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I'm currently measuring the performance of some code in FLOPS. This code presents some arithmetic negate instructions like this one:

d = -a

where d and a are floating point variables. The architecture I'm currently using does have specific negate instructions. Should I have to take into account this kind of operations to measure FLOPS? What kind of operations account for FLOPS? Is there a convention or anything?

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How is measuring FLOPS on arbitary code useful? –  Jonas Elfström Jun 24 '10 at 11:04
    
@Jonas: it tells you how well you're utilizing the FPU units on your CPU. For computationally heavy programs, that can be a very good measurement of how much room there is for further optimization. –  jalf Jun 24 '10 at 14:13
    
I'm benchmarking some algorithms, and I'm using FLOPS as a measure of the performance of these algorithms (comparing the performance achieved with the maximum FLOPS possible in the architecture I'm using). –  Auron Jun 24 '10 at 14:39
    
The FLOPS number for your architecture was probably measured with LINPACK. I'm not at all sure that you really can compare an arbitary algorithm with LINPACK. –  Jonas Elfström Jun 24 '10 at 14:47
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3 Answers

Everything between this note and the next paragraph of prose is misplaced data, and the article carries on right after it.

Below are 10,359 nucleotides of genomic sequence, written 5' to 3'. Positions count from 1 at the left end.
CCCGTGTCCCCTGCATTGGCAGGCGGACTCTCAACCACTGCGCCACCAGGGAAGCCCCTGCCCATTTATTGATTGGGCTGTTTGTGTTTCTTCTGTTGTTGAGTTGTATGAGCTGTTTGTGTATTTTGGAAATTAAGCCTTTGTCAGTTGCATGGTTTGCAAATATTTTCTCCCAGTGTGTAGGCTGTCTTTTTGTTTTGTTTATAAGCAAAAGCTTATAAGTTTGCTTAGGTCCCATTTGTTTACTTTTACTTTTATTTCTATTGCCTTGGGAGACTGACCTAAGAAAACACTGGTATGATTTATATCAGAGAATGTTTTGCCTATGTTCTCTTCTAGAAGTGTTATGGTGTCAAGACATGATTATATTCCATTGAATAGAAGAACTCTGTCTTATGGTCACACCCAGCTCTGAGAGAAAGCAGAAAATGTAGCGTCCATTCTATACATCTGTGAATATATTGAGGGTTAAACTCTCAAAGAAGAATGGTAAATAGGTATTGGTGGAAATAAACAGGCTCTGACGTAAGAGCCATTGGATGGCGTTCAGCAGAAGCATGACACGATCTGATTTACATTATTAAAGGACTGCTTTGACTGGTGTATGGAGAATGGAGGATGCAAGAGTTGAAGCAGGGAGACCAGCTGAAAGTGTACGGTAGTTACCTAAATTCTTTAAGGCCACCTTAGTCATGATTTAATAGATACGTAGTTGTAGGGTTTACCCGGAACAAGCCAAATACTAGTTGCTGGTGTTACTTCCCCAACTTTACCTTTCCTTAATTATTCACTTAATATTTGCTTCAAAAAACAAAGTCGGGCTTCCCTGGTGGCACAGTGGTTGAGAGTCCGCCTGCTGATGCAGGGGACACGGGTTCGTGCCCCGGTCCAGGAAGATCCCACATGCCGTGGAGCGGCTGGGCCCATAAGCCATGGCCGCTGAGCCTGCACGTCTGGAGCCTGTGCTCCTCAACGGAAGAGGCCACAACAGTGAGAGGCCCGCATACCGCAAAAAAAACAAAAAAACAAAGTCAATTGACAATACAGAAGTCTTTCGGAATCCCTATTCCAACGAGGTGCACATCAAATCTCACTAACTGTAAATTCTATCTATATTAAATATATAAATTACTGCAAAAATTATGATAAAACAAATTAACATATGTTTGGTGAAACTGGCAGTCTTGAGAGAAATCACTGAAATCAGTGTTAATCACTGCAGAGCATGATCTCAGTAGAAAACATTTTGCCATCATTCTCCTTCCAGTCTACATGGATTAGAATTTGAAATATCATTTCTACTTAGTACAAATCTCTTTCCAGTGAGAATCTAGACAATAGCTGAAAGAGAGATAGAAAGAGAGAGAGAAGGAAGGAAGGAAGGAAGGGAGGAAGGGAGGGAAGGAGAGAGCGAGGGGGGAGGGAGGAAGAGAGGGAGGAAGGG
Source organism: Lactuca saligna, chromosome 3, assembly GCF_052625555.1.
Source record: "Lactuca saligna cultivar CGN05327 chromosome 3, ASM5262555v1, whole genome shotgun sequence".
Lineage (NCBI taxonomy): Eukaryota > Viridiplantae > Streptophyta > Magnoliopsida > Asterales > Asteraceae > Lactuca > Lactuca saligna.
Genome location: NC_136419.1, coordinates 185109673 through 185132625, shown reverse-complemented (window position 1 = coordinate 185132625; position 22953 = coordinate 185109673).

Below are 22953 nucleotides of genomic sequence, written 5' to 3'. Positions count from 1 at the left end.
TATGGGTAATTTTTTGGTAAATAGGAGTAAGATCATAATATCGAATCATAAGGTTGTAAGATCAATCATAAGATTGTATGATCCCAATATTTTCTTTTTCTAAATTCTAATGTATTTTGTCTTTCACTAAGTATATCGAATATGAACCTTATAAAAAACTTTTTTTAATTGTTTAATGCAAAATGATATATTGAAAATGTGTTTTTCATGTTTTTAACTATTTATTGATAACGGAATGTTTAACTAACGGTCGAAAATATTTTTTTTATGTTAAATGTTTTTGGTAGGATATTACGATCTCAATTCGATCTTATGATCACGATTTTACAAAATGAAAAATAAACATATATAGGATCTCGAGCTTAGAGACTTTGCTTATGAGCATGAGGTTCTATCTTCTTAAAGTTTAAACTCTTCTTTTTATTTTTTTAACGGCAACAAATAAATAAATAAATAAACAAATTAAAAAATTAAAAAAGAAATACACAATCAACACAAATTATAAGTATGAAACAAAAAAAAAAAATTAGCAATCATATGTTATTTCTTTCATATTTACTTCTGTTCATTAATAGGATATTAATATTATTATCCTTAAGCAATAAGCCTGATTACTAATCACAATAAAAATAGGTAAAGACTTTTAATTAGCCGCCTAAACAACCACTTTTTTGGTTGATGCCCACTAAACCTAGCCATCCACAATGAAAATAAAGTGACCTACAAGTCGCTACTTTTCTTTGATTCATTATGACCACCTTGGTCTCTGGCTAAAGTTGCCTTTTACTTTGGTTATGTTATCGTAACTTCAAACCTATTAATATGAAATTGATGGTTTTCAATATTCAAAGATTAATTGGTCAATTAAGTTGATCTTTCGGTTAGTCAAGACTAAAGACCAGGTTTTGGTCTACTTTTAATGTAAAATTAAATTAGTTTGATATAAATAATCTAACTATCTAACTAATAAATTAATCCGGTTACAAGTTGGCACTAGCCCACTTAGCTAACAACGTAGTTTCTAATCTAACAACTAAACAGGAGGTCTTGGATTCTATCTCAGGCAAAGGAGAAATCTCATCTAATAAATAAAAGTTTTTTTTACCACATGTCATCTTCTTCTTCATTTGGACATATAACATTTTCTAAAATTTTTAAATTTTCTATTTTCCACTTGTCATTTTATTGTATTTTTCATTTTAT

up vote 2 down vote accepted

As @Andrey said, to be sure you should check the disassembled code.

But in general, yes, the instruction would likely execute on a FPU. It simply flips a bit, so it could be done on an integer unit as well, but since you're operating on floating point values, these are most likely already loaded into FP registers, and so there'd be a fair amount of overhead to moving them to general purpose registers, flipping the bit and moving them back.

I don't know if there is a complete universal guide to "what should be counted as a FLOP", but this is most likely an instruction which executes on a FPU, and so it is competing with other FP instructions for resources on the CPU, so yes, I would include it in a FLOPS count.

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try to disassemble the code and check how this operation is performed.

if it uses instruction FCHS (Change sign) then you can consider it floating point operation.

MSVC (Visual Studio 2008)

    double c = -b;
00971397  fld         qword ptr [b] 
0097139A  fchs             
0097139C  fstp        qword ptr [c] 

fchs - see that?

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true, but note that he doesn't say he's running on x86 –  jalf Jun 24 '10 at 14:12
    
Yes, I know for sure there is a negate assembly instruction in the architecture the I'm using, I've already done that, thank you. –  Auron Jun 24 '10 at 14:40
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There is a kind of convention to calculate the FLOPS using LINPACK as a kind of standard benchmark.

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